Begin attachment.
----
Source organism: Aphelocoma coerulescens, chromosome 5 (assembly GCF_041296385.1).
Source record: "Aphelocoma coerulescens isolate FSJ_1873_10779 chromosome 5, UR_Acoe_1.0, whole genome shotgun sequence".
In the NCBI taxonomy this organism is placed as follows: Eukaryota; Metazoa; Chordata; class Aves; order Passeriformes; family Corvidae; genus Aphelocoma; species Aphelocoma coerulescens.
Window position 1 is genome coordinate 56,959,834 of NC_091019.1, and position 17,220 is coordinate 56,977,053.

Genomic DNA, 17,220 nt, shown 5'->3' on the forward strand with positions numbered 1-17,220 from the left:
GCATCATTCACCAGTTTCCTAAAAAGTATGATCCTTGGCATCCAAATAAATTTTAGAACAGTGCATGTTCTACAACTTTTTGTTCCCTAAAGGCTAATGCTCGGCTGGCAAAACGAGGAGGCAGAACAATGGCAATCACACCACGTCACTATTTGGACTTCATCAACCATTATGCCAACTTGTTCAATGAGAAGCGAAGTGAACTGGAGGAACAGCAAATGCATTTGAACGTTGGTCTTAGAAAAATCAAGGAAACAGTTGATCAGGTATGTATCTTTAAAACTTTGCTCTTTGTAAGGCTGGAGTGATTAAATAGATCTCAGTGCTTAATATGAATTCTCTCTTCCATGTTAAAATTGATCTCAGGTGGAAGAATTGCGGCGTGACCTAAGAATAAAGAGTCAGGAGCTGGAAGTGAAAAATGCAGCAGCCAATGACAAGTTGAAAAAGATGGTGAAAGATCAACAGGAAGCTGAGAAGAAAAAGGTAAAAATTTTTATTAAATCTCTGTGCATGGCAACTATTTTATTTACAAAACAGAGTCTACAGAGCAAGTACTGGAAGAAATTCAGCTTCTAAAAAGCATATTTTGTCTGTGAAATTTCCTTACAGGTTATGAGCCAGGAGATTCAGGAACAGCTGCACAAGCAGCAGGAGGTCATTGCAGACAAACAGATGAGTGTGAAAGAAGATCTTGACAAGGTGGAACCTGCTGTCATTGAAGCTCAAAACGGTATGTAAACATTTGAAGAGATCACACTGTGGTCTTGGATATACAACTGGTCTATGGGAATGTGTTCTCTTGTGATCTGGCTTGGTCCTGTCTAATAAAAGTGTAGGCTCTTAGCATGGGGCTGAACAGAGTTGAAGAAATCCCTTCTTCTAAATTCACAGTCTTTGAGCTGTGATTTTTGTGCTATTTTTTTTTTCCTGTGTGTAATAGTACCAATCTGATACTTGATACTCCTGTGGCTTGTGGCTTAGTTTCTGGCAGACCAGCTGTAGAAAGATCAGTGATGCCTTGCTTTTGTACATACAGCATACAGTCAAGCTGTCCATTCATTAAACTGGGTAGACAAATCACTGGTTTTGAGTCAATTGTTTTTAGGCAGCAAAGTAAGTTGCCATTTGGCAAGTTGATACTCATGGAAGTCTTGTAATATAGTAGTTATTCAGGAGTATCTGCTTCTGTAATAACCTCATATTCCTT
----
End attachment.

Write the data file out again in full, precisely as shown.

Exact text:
Source organism: Aphelocoma coerulescens, chromosome 5 (assembly GCF_041296385.1).
Source record: "Aphelocoma coerulescens isolate FSJ_1873_10779 chromosome 5, UR_Acoe_1.0, whole genome shotgun sequence".
In the NCBI taxonomy this organism is placed as follows: Eukaryota; Metazoa; Chordata; class Aves; order Passeriformes; family Corvidae; genus Aphelocoma; species Aphelocoma coerulescens.
Window position 1 is genome coordinate 56,959,834 of NC_091019.1, and position 17,220 is coordinate 56,977,053.

Genomic DNA, 17,220 nt, shown 5'->3' on the forward strand with positions numbered 1-17,220 from the left:
GCATCATTCACCAGTTTCCTAAAAAGTATGATCCTTGGCATCCAAATAAATTTTAGAACAGTGCATGTTCTACAACTTTTTGTTCCCTAAAGGCTAATGCTCGGCTGGCAAAACGAGGAGGCAGAACAATGGCAATCACACCACGTCACTATTTGGACTTCATCAACCATTATGCCAACTTGTTCAATGAGAAGCGAAGTGAACTGGAGGAACAGCAAATGCATTTGAACGTTGGTCTTAGAAAAATCAAGGAAACAGTTGATCAGGTATGTATCTTTAAAACTTTGCTCTTTGTAAGGCTGGAGTGATTAAATAGATCTCAGTGCTTAATATGAATTCTCTCTTCCATGTTAAAATTGATCTCAGGTGGAAGAATTGCGGCGTGACCTAAGAATAAAGAGTCAGGAGCTGGAAGTGAAAAATGCAGCAGCCAATGACAAGTTGAAAAAGATGGTGAAAGATCAACAGGAAGCTGAGAAGAAAAAGGTAAAAATTTTTATTAAATCTCTGTGCATGGCAACTATTTTATTTACAAAACAGAGTCTACAGAGCAAGTACTGGAAGAAATTCAGCTTCTAAAAAGCATATTTTGTCTGTGAAATTTCCTTACAGGTTATGAGCCAGGAGATTCAGGAACAGCTGCACAAGCAGCAGGAGGTCATTGCAGACAAACAGATGAGTGTGAAAGAAGATCTTGACAAGGTGGAACCTGCTGTCATTGAAGCTCAAAACGGTATGTAAACATTTGAAGAGATCACACTGTGGTCTTGGATATACAACTGGTCTATGGGAATGTGTTCTCTTGTGATCTGGCTTGGTCCTGTCTAATAAAAGTGTAGGCTCTTAGCATGGGGCTGAACAGAGTTGAAGAAATCCCTTCTTCTAAATTCACAGTCTTTGAGCTGTGATTTTTGTGCTATTTTTTTTTTCCTGTGTGTAATAGTACCAATCTGATACTTGATACTCCTGTGGCTTGTGGCTTAGTTTCTGGCAGACCAGCTGTAGAAAGATCAGTGATGCCTTGCTTTTGTACATACAGCATACAGTCAAGCTGTCCATTCATTAAACTGGGTAGACAAATCACTGGTTTTGAGTCAATTGTTTTTAGGCAGCAAAGTAAGTTGCCATTTGGCAAGTTGATACTCATGGAAGTCTTGTAATATAGTAGTTATTCAGGAGTATCTGCTTCTGTAATAACCTCATATTCCTT